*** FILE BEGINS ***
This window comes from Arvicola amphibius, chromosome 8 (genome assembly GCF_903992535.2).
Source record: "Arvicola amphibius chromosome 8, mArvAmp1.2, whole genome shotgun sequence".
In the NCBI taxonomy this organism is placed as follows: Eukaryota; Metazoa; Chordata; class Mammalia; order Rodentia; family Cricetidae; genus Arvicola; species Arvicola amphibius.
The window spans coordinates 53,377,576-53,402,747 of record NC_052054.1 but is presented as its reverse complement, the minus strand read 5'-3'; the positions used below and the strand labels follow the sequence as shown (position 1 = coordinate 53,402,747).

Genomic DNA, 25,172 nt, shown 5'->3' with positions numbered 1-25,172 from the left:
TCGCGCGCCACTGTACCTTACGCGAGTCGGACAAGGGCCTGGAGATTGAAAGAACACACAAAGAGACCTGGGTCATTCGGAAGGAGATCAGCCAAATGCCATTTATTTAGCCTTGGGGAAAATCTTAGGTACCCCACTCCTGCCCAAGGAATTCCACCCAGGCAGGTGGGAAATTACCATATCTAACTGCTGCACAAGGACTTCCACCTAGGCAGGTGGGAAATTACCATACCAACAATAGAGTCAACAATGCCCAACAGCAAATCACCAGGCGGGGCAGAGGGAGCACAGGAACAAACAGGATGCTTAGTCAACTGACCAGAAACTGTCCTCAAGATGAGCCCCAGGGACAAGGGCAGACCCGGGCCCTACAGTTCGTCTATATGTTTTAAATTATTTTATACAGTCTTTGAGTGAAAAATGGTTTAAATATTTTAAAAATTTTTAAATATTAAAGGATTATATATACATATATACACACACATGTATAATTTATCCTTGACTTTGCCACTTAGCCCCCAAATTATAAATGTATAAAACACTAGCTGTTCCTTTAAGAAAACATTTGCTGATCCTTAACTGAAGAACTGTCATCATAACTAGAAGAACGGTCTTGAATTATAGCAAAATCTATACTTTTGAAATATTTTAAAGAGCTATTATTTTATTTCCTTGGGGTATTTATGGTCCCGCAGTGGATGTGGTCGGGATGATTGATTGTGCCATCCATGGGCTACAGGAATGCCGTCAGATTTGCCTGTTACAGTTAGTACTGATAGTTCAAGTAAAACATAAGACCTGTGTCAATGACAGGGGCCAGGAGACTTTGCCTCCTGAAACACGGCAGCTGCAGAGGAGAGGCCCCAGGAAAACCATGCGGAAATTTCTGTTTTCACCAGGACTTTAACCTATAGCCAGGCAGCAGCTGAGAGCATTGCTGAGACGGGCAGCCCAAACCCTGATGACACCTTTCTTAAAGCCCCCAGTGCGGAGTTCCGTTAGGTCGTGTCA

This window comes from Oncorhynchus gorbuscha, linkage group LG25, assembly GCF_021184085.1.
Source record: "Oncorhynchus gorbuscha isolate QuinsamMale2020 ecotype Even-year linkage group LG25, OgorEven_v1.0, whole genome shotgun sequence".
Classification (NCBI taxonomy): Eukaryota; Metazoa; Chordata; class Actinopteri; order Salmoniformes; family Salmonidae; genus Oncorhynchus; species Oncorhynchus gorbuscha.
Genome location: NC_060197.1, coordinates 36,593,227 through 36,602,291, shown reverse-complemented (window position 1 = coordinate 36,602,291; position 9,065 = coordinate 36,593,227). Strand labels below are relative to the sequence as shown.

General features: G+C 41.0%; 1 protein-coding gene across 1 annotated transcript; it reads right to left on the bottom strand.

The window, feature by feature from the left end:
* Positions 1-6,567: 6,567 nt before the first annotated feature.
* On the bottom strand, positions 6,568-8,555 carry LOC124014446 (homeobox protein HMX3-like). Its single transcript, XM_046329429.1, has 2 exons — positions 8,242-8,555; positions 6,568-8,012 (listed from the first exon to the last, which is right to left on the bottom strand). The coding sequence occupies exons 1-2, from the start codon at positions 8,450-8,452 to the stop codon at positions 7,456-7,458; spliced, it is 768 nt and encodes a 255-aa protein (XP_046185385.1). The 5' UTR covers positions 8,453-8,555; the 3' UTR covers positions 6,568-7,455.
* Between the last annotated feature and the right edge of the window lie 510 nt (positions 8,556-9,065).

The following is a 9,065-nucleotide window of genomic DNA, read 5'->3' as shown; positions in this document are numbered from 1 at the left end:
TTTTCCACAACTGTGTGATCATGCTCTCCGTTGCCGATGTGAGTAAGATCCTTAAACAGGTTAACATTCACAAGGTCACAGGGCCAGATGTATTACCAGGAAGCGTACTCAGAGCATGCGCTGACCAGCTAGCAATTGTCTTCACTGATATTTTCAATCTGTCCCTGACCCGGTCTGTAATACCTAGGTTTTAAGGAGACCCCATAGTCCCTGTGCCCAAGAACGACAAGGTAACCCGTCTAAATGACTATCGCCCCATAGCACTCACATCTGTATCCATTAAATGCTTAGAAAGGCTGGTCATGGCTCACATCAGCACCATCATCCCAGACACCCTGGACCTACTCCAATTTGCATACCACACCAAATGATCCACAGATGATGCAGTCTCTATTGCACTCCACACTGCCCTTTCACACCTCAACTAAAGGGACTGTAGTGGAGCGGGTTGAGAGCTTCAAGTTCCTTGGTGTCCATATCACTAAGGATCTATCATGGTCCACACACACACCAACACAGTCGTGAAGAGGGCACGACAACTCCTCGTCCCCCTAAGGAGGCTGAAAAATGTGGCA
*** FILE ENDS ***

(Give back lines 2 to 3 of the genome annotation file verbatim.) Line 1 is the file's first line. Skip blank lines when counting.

Source record: "Arvicola amphibius chromosome 8, mArvAmp1.2, whole genome shotgun sequence".
In the NCBI taxonomy this organism is placed as follows: Eukaryota; Metazoa; Chordata; class Mammalia; order Rodentia; family Cricetidae; genus Arvicola; species Arvicola amphibius.